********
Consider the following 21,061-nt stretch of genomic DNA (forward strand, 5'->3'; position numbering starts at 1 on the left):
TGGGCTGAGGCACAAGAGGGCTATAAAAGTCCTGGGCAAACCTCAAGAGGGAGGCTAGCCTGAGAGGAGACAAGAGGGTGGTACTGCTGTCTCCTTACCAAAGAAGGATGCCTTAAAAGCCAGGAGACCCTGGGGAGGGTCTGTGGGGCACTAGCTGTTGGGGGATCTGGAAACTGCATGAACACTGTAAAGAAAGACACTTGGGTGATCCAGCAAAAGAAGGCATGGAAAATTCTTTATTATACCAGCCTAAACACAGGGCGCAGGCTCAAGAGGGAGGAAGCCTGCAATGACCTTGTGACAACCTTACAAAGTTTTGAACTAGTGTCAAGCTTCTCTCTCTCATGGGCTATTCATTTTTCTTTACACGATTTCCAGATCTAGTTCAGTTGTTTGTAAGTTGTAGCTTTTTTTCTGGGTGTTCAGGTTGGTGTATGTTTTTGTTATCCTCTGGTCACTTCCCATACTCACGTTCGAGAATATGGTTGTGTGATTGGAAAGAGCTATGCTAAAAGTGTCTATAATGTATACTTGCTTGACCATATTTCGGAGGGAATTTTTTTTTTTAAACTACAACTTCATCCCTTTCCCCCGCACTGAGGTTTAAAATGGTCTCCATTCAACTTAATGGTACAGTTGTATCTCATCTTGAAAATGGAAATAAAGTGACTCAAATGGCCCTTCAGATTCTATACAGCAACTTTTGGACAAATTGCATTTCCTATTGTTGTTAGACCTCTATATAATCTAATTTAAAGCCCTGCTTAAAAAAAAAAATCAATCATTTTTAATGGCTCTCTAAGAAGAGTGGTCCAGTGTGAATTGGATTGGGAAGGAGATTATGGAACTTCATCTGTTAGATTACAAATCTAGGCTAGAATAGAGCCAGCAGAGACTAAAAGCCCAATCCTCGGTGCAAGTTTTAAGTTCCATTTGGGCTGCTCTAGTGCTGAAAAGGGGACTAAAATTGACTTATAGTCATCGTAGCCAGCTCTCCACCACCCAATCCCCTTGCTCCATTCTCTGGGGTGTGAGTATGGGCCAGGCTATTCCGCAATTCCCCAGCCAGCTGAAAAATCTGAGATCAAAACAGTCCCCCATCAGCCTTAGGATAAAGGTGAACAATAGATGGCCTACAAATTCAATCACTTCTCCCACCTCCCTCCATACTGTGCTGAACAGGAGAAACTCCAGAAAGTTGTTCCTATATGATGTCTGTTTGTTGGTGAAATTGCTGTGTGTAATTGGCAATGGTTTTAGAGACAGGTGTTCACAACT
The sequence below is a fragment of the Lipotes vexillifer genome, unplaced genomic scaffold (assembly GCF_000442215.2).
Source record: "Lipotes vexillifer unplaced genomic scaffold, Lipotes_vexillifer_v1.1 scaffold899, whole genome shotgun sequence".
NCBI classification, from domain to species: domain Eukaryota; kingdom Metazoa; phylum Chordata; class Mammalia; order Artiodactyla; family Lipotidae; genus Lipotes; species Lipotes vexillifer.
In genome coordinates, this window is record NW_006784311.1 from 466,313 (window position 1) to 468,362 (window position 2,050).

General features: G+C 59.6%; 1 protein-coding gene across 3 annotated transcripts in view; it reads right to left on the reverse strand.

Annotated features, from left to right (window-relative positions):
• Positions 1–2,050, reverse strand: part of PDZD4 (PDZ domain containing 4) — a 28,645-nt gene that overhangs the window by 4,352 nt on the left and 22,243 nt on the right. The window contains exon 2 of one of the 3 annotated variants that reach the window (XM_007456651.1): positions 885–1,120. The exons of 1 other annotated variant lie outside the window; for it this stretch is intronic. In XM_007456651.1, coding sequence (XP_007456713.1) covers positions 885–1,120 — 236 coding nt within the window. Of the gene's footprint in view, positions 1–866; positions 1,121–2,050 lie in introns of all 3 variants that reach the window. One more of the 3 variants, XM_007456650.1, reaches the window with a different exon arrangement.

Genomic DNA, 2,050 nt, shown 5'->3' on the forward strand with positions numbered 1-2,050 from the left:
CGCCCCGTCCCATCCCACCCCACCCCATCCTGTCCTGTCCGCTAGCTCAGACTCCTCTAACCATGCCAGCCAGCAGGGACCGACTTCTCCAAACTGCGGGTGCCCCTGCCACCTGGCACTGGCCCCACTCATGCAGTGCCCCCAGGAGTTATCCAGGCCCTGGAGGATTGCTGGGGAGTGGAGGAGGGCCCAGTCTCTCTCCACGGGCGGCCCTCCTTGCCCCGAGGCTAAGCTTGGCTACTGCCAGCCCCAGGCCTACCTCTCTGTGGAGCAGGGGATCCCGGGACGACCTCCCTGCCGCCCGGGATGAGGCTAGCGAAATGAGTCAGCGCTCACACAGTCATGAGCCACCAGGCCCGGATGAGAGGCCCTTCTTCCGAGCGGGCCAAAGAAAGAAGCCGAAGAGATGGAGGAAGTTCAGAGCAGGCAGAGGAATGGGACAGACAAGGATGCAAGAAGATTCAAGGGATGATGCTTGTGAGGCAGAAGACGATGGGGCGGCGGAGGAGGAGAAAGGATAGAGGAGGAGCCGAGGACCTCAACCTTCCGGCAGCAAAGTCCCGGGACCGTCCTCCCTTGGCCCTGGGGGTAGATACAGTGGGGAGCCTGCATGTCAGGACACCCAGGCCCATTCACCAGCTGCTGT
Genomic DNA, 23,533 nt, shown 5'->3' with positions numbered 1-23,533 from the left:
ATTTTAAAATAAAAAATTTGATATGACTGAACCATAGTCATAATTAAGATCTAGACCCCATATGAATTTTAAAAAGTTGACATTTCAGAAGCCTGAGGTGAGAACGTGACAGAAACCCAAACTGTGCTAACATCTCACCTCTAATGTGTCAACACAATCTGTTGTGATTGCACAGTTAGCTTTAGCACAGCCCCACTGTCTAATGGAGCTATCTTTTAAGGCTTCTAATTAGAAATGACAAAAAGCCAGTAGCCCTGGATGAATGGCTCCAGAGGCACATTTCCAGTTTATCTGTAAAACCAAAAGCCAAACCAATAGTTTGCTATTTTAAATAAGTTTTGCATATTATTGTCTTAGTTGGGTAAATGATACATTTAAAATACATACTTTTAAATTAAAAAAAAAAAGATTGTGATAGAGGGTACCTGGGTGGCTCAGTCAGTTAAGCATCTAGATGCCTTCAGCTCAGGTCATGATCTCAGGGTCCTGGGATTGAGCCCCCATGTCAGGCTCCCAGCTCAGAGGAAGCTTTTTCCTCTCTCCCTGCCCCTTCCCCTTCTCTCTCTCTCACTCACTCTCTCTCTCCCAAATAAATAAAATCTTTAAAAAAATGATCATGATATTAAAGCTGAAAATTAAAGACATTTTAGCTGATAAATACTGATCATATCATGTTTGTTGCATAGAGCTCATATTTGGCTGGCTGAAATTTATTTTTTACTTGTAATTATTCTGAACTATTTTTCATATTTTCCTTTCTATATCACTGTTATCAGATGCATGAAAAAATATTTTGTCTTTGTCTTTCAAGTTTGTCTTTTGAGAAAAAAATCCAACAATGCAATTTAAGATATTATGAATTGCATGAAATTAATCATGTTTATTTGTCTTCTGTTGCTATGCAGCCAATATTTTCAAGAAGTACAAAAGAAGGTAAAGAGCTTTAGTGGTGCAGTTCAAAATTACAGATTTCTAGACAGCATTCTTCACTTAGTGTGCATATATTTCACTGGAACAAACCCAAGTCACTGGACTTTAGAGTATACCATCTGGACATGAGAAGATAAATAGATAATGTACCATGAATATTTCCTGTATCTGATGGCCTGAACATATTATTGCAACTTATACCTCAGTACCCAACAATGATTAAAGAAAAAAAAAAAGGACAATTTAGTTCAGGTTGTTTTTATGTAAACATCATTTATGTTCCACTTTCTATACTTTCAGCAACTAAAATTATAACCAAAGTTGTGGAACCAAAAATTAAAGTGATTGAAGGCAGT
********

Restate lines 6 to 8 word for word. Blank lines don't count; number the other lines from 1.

In genome coordinates, this window is record NW_006784311.1 from 466,313 (window position 1) to 468,362 (window position 2,050).

General features: G+C 59.6%; 1 protein-coding gene across 3 annotated transcripts in view; it reads right to left on the reverse strand.

Annotated features, from left to right (window-relative positions):